On 9 August 2023, the Information Commissioner’s Office (ICO) and the Competition and Markets Authority (CMA) published a joint position paper on Harmful Design in Digital Markets (Harmful Designs Paper) that urges businesses to stop using harmful website designs that exploit customers by encouraging them to provide more personal data than necessary. The regulators are calling for businesses to embrace fair and transparent practices, providing users with increased control over their data, and warning that failure to comply could lead to formal enforcement actions.

The Concerning Landscape: Tricky Design Practices

The position paper centres on the way information regarding choice and consent is presented to customers, known as “Online Choice Architecture” (OCA). The ICO and CMA have raised red flags website design practices that compromise user privacy and manipulate their choices. Some examples of harmful designs include:

  1. Harmful Nudges and Sludge: Subtle manipulations that steer users away from privacy-friendly choices. For example, prioritizing one option to be significantly quicker than a time-consuming alternative. The ICO emphasizes that this may infringe upon the “fairness” and “transparency” principles of the GDPR, potentially rendering the collected consent legally non-compliant.
  2. Confirmshaming: Design elements that pressure users into specific choices, such as requesting customer details and consent for marketing in exchange for a discount. The ICO notes that consent obtained through this method might not be considered truly “freely given”. A specific example of this, as recently highlighted by an IOC representative, is failing to include a “reject all” button on cookie consent banners (see here for our blog on this).
  3. Biased Framing: Presenting choices in a manner that steers users toward certain outcomes, heavily favoring one option while downplaying risks. This approach prevents users from making informed decisions.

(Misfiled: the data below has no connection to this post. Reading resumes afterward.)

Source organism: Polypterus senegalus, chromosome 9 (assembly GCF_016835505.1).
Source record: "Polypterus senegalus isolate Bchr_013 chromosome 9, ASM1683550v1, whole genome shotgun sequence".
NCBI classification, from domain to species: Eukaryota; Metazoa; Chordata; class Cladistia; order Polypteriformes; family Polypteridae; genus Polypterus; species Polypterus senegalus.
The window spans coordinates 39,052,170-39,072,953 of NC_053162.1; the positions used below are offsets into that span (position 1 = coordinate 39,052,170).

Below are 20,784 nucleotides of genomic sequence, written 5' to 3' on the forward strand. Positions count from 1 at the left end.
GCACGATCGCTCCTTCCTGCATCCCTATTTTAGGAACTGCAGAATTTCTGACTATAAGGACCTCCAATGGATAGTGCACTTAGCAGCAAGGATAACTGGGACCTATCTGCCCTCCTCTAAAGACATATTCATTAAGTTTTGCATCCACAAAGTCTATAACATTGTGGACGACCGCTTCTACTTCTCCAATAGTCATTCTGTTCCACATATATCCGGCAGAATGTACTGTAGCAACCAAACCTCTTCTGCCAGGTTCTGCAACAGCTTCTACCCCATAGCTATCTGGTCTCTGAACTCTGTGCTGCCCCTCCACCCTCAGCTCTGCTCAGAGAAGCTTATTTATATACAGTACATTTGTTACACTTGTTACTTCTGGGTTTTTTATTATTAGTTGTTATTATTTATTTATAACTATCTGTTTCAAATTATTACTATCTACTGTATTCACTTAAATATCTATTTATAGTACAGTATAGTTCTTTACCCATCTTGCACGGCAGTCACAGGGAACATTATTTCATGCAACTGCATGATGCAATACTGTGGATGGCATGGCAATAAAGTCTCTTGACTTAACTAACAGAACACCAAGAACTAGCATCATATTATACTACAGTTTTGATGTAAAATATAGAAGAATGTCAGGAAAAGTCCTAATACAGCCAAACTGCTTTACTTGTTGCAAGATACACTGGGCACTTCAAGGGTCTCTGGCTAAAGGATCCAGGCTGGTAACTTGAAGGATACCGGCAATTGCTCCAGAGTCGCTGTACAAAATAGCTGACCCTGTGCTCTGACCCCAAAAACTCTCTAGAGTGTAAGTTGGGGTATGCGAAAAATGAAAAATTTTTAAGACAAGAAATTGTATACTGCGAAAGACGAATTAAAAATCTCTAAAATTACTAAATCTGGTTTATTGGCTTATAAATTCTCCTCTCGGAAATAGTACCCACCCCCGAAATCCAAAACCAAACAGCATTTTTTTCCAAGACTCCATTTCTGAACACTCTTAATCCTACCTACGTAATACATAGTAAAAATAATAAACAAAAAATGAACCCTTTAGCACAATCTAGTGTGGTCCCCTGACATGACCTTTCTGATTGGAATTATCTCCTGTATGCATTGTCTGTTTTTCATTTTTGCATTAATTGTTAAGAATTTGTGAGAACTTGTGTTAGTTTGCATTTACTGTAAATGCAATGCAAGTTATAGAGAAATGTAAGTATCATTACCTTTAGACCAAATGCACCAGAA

4. Bundled Consent: Forcing users to accept multiple services simultaneously, such as cookies, marketing, and account settings, with the provision that individual consents can be adjusted later in account settings.
  5. Default Settings: Designing interfaces that prioritize certain choices as default, influencing user decisions and making it unclear how to choose different options.

Meeting Regulators Expectations

In the Harmful Designs Paper, the ICO and CMA suggest that the primary focus for website design is a user-centred approach that empowers individuals to make well-informed choices and feel in control. Before launching any website, companies are advised to rigorously test and refine their designs and to adhere to the fundamental principles of data protection, consumer rights, and fair competition.

Looking Ahead: Education and Enforcement

As part of their mission, the CMA will expand its Rip Off Tip Off campaign that encourages consumers to report deceitful online sales tactics. This educational initiative aims to raise awareness among users and encourage them to report misleading practices. Simultaneously, the ICO will continue to enforce data protection rights, particularly for vulnerable individuals at risk of harm. With the CMA and ICO focussed on website design and fairness to consumers, it is likely that there will be increased enforcement. The ICO and CMA expect that the position paper will drive businesses to revaluate their website practices to make sure they are compliant with the current laws.

If companies are unsure about whether their website contains harmful designs that don’t respect the fundamental principles of data protection, consumer rights or fair competition, it’s time to think about carrying out an assessment of website design and its operation.